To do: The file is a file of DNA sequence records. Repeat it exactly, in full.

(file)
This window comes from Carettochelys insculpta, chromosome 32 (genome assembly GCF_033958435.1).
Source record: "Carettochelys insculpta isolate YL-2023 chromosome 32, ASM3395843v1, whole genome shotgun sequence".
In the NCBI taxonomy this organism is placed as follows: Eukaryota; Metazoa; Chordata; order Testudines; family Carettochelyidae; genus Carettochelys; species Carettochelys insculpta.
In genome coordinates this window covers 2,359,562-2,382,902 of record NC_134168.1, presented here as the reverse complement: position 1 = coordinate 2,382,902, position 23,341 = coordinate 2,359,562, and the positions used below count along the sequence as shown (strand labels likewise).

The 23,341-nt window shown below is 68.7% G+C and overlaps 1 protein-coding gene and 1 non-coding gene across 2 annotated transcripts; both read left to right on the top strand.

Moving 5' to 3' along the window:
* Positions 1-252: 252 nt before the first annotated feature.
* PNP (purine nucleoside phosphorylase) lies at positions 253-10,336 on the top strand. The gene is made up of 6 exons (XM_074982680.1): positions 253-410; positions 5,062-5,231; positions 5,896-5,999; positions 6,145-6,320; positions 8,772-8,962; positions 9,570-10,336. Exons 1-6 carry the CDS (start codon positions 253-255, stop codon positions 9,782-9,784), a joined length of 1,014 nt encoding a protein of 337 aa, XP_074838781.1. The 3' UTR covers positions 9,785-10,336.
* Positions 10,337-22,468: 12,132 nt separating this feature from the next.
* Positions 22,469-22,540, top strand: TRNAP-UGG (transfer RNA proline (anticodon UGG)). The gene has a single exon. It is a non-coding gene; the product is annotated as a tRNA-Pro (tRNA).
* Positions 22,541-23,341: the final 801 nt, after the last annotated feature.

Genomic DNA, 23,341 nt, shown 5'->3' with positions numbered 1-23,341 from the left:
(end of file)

This window comes from Carettochelys insculpta, chromosome 32 (genome assembly GCF_033958435.1).
Source record: "Carettochelys insculpta isolate YL-2023 chromosome 32, ASM3395843v1, whole genome shotgun sequence".
In the NCBI taxonomy this organism is placed as follows: Eukaryota; Metazoa; Chordata; order Testudines; family Carettochelyidae; genus Carettochelys; species Carettochelys insculpta.
In genome coordinates this window covers 2,359,562-2,382,902 of record NC_134168.1, presented here as the reverse complement: position 1 = coordinate 2,382,902, position 23,341 = coordinate 2,359,562, and the positions used below count along the sequence as shown (strand labels likewise).

The 23,341-nt window shown below is 68.7% G+C and overlaps 1 protein-coding gene and 1 non-coding gene across 2 annotated transcripts; both read left to right on the top strand.

Moving 5' to 3' along the window:
* Positions 1-252: 252 nt before the first annotated feature.
* PNP (purine nucleoside phosphorylase) lies at positions 253-10,336 on the top strand. The gene is made up of 6 exons (XM_074982680.1): positions 253-410; positions 5,062-5,231; positions 5,896-5,999; positions 6,145-6,320; positions 8,772-8,962; positions 9,570-10,336. Exons 1-6 carry the CDS (start codon positions 253-255, stop codon positions 9,782-9,784), a joined length of 1,014 nt encoding a protein of 337 aa, XP_074838781.1. The 3' UTR covers positions 9,785-10,336.
* Positions 10,337-22,468: 12,132 nt separating this feature from the next.
* Positions 22,469-22,540, top strand: TRNAP-UGG (transfer RNA proline (anticodon UGG)). The gene has a single exon. It is a non-coding gene; the product is annotated as a tRNA-Pro (tRNA).
* Positions 22,541-23,341: the final 801 nt, after the last annotated feature.

Genomic DNA, 23,341 nt, shown 5'->3' with positions numbered 1-23,341 from the left: